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Jim Kenyon: Kidnapping, rape case spurs questions of secure treatment in Vt.

  • The Southeast State Correctional Facility in Windsor, Vt., Monday, Oct. 30, 2017. (Valley News - James M. Patterson) Copyright Valley News. May not be reprinted or used online without permission. Send requests to Valley News file photograph — James M. Patterson

  • Everett Simpson. (Police photograph)

  • Windsor County State's Attorney David Cahill, left, speaks with public defender Robert Lees about pending cases before the start of a morning arraignment session at Windsor Superior Court in White River Junction, Vt., on Aug. 22, 2017. (Valley News - Geoff Hansen) Copyright Valley News. May not be reprinted or used online without permission. Send requests to Geoff Hansen

Valley News Columnist
Published: 4/6/2019 10:10:08 PM
Modified: 4/6/2019 10:12:12 PM

Valley Vista was Everett Simpson’s get-out-of-jail-free card. But as the fallout from his case continues, will more people grappling with drug addiction go directly to jail in Vermont?

Simpson sat behind bars for nearly four months last fall while awaiting trial on multiple charges, including assaulting a state trooper, before he was granted bail and allowed to check into Valley Vista, the private substance use disorder treatment center in Bradford, Vt., on Jan. 3.

But the night after arriving at Valley Vista, the 41-year-old from St. Johnsbury walked away from the facility off Route 5 that was once a nursing home.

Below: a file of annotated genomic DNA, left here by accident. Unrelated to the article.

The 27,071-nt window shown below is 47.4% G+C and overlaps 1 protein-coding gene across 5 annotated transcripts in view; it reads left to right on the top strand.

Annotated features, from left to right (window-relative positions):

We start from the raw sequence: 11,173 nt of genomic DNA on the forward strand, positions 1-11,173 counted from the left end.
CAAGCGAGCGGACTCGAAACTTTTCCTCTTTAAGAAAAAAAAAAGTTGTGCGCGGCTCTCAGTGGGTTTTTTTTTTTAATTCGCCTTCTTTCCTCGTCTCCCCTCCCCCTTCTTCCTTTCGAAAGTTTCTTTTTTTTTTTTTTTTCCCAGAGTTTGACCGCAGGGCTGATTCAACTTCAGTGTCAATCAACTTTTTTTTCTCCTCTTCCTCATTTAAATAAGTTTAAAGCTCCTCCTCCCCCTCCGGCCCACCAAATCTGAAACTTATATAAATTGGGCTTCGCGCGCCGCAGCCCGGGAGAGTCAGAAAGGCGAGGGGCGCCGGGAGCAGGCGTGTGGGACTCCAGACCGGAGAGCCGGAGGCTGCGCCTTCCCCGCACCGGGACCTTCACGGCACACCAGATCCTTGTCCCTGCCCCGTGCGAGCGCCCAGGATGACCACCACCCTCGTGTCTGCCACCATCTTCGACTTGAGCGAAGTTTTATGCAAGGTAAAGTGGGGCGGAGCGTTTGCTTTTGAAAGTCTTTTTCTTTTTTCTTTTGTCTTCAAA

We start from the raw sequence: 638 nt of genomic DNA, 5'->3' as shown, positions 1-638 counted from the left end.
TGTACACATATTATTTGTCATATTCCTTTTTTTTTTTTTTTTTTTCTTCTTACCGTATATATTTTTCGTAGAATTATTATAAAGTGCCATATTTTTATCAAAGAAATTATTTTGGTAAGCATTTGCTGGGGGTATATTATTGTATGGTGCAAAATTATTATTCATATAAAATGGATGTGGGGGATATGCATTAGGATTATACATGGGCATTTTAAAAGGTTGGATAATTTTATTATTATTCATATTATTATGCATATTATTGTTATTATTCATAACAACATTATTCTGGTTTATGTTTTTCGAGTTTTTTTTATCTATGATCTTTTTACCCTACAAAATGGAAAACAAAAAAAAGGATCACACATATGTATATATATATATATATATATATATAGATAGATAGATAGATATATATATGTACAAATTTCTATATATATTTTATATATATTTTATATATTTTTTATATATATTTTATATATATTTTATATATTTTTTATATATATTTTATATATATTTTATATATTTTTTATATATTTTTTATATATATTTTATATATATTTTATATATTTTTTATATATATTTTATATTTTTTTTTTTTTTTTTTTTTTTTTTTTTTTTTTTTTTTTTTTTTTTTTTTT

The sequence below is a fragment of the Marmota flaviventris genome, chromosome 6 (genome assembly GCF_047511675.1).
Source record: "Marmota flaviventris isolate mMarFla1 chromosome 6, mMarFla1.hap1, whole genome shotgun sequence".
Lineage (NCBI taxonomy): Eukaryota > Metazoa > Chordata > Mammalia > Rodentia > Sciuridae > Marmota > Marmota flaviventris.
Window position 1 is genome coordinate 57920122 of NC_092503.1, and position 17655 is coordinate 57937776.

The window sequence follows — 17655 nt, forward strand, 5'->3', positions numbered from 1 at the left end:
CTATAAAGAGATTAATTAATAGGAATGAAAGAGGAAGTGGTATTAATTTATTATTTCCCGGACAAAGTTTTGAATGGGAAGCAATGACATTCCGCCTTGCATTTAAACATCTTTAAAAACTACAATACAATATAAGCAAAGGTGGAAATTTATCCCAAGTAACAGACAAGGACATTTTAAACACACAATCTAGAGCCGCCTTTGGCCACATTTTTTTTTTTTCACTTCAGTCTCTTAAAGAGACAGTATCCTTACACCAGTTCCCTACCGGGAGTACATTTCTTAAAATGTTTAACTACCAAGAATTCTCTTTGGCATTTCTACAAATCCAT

A police affidavit gives a chilling account of Simpson’s alleged crimes that followed his disappearance from Valley Vista:

After stealing a car in Bradford sometime during the night, Simpson arrived in Manchester, N.H., on Jan. 5, a Saturday. Shortly before 1 p.m., Simpson approached a 23-year-old woman in the parking lot at the Mall of New Hampshire. Celia Roessler had just buckled her 4-year-old son into his car seat. Simpson elbowed and shoved the unsuspecting mother into her Kia’s passenger seat.

With Roessler and her son now his captives, Simpson drove back to Vermont, where he raped her at a White River Junction hotel. He ripped the hotel room phone out of wall, took her driver’s license and threatened to show up at her home if she reported him. With Roessler and her son still in the room, he fled in her car.

Roessler then called Hartford police, according to the affidavit.

(As a general practice, the Valley News doesn’t identify victims of sex crimes, but Roessler publicly identified herself last month, saying she has “nothing to hide from or be ashamed of.”)

On Jan. 7, Simpson was apprehended outside Philadelphia, but not before leading police on a high-speed chase that ended with him crashing his third stolen vehicle into a telephone pole, police said.

Simpson is being held at Northwest State Correctional Facility in Swanton, Vt., on kidnapping and other federal charges. He’s also facing aggravated sexual assault, kidnapping and stolen vehicle-related charges in Windsor County.

If convicted, Simpson faces life in prison. Regardless of the outcome, Simpson’s case could leave its stamp on Vermont’s criminal justice system for years to come.

Why’s that?

Criminal defendants awaiting trial frequently ask — through their attorneys — to be released from jail to undergo treatment for substance use disorders, Windsor County State’s Attorney David Cahill told me.